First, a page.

Other experimentation has illustrated additional benefits and advantages of the present invention. As indicated above and by the various Kapur, et al publication, it has generally been established that stacked copper indium films should be selenized at a temperature of about 400 degrees C. We have found that higher temperatures are preferred to increase the interdiffusion rate and form more uniform CIS material and to alter the density and nature of defects in the CIS material. However, we have also found that at temperatures above 400 degrees C, wrinkling or peeling of the CIS film occurs in a high percentage of devices without a gallium interfacial layer and yields are not acceptable. As a result, the process temperature has been established at 400 degrees C. since fairly good material can be fabricated while minimizing the peeling problem. However, by use of the present invention which improves the mechanical adhesion between the CIS film and molybdenum, the selenization temperature may be increased and, as a result, better CIS films may be fabricated. As a result of this discovery, the preferred selenization temperature has been increased to about 450 degrees C. Our tests indicate that even higher temperatures, possibly 550 degrees C., could provide even better results. The preferred selenization sequence involves heating the substrates to a temperature of 250 to 350 degrees C., preferably about 300 degrees C., and holding for a short time, for example, 10 to 30 minutes. Thereafter, the temperature is ramped to 400 to 500 degrees C., preferably about 450 degrees C., and held for a period of 15 to 120 minutes, preferably 30 minutes. The improvements of the present invention are also possible using a simplified selenization sequence that ramps directly from room temperature to the higher temperatures of 400 to 500 degrees C. without the pre-anneal at lower temperatures of 250 to 350 degrees C.
An additional advantage of the present invention is the wide variety of sources of selenium that are possible when a gallium-containing interlayer is present. The preferred embodiment involves annealing the Cu, In and Ga composite in a gas comprising twelve percent H2 Se in nitrogen. CIS films lacking the gallium-containing interlayer often peel off of the metal substrate when annealed in high concentrations of H2 Se, but the gallium containing interlayers provide good adhesion of CIS to metal substrates over a wide range of H2 Se concentrations. An alternative to H2 Se as a source of selenium is a layer of selenium deposited onto the Cu, In and Ga composite. This Cu, In, Ga and Se composite is then annealed in a reactive or an inert gas to form the final film structure.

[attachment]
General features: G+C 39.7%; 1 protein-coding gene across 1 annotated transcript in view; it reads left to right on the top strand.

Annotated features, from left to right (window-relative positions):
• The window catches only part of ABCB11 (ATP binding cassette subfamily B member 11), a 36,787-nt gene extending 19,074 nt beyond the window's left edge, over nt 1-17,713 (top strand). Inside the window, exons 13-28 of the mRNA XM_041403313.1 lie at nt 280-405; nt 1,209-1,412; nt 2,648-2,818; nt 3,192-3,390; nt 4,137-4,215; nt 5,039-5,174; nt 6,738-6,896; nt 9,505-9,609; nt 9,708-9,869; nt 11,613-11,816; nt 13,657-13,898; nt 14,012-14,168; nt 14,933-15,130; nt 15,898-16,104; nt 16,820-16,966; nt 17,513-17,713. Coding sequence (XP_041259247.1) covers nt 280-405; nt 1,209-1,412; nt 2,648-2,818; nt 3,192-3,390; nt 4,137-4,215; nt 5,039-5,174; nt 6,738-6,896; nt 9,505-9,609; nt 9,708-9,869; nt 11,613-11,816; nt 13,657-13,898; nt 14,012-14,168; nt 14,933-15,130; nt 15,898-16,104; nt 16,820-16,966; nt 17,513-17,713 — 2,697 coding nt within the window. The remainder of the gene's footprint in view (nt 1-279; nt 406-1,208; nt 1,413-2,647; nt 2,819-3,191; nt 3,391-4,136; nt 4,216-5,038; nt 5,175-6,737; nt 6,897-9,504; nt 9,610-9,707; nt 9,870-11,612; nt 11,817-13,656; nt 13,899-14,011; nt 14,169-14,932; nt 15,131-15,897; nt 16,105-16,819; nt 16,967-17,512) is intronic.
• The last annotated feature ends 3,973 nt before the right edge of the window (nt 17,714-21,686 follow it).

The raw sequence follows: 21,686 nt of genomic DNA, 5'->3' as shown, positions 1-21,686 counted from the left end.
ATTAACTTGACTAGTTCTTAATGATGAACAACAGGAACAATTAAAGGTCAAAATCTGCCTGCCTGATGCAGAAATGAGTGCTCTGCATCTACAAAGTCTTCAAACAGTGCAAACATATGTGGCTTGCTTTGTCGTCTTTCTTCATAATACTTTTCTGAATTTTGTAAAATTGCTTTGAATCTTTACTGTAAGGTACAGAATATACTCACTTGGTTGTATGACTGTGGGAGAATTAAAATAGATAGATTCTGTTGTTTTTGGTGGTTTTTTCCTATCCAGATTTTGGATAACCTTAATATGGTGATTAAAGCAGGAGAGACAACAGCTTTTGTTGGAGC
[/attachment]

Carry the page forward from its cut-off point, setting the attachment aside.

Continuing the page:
The improved adhesion achieved by the present invention was discovered during normal processing of experimental samples and modules made using the first preferred method, that is deposition of a copper/gallium alloy. To test samples, portions of the CIS are normally scraped from the metal substrate to allow electrical contact. Likewise, in making modules, scribe lines are normally cut through the CIS to allow contact to the metal substrate for series interconnection of cells. While the conventional scraping and scribing equipment was able to remove most of the CIS film from structures made according to the present invention, some type of film was observed remaining on the metal substrate. Repeated scraping or scribing operations were required to obtain a clean exposed area on the metal substrate. Test samples from which the CIS had been scraped were tested by Auger methods to determine the elemental composition of the unusual film. This test indicated the presence of a thin film containing gallium and selenium on the surface of the molybdenum layer. This film also contained copper and indium. Based on these tests we believe that the structure resulting from the preferred method of manufacture, i.e., sputtering a copper gallium alloy onto a molybdenum film, includes a film containing compounds of gallium and selenium at the interface between the metal substrate and the active CIS film. The gallium/selenium compounds adhere strongly to the molybdenum and to the CIS film, thereby preventing peeling, wrinkling and related problems.